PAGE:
It’s a bit ironic that the symbol for a good idea is a light bulb over one’s head, as there seems to be a never ending stream of cool new designs and concepts for bike lighting these days. Arsenal Cycling has come up with the latest approach, and this one’s based on neuroscience.
As their flagship product the company has created the 4Sync light system, comprised of one front and three rear lights that operate in sync. But the idea isn’t just about adding more lights, rather the 4Sync setup aims to catch drivers’ attention by presenting a pattern that is easily recognized by our eyes and brains.
If you’re still wondering why you shouldn’t just go and strap three random blinkers to your back, check out Arsenal’s promo video for visual proof of their pattern concept…
The 4Sync light set is comprised of a single front and three rear lights that communicate wirelessly. You can use any of the lights as the control unit, and the other three will automatically match what it’s doing. The whole set can be turned off from a single unit, but you do have to power all the lights up separately unless they’ve been used within the last hour- if so, the control unit will boot them all up.
To sync up the lights, simply turn them all on and double-click the power button on one of the units. That light then pairs up with the other units and matches them to whatever mode you’ve chosen. If you wish to separate one unit from the group (eg. you don’t want your front light to flash), that can be easily done by double-clicking its power button. The de-coupled light can then be used individually like a normal LED.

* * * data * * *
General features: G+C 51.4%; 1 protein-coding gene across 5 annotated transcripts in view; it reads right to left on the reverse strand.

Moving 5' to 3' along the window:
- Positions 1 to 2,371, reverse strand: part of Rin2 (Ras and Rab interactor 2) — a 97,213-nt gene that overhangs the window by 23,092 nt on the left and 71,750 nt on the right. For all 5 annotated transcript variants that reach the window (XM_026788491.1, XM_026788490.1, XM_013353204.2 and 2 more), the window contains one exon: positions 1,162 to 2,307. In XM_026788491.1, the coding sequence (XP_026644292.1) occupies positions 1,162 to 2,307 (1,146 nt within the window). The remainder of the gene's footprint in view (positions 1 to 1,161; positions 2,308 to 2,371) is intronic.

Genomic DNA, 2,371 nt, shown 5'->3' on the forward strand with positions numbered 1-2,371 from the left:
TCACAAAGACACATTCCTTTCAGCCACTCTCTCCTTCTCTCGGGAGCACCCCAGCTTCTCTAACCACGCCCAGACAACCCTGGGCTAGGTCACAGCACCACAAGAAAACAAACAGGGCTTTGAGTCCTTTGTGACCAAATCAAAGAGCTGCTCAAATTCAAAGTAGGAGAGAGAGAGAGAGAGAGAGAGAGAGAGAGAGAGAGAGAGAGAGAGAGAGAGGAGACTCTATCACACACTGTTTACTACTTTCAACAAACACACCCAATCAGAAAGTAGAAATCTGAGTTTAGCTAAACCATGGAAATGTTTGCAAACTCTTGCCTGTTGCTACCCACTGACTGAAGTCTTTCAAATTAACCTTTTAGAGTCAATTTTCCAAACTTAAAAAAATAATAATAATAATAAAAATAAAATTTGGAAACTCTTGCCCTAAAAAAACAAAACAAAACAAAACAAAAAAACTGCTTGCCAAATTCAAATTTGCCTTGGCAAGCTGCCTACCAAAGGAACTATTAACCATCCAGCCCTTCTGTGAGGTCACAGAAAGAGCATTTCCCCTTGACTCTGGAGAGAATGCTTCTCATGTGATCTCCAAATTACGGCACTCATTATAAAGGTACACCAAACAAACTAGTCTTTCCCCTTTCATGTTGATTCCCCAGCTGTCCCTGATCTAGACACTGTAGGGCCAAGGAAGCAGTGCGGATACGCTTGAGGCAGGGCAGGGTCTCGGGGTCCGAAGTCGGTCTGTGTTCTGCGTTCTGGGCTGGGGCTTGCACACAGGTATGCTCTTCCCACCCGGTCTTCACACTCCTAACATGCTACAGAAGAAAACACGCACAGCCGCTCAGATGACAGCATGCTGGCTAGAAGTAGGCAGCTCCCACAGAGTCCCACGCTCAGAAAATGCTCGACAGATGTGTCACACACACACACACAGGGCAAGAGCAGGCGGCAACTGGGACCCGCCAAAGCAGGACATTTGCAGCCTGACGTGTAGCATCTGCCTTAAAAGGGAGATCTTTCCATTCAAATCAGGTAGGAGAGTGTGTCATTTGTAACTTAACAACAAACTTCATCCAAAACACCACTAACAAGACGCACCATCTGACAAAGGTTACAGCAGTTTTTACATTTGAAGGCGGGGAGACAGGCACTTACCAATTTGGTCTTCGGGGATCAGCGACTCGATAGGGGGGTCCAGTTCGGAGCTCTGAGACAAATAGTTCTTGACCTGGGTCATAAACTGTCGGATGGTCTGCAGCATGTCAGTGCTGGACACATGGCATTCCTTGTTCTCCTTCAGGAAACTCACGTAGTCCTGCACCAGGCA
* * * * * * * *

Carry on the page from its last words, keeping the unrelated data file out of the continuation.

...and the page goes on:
The 4Sync lights’ unique vertical blinking pattern is based on how radio towers are marked so pilots can see them (watch the video!), which not only plays on the brain’s natural ability to recognize patterns within convoluted scenes, it also makes it easier for drivers to judge the changing distance between themselves and you. Of course you could mount these lights in any arrangement you want, but why sacrifice the advantage of advertising your current distance to motorists?
In ‘pulse’ mode the 4Sync lights project at 40 lumens up front and 20 lumens out back, and have a run time of 16 hours. In ‘group ride’ mode, the rear lights drop down to an output of just one lumen with a soft strobe, and the battery will last up to 24 hours. There is also a constant mode, but in this setting the lights will drain their batteries in an hour. For easy charging a 4-in-1 cable supplies power to the whole set simultaneously, and a full charge takes two hours.
The 4Sync light set will eventually retail for $165 USD, but currently Kickstarter supporters can buy in for $120. Delivery is slated for December, but the campaign still needs some funding by October 14th for this product to see the light of day. Check it out here.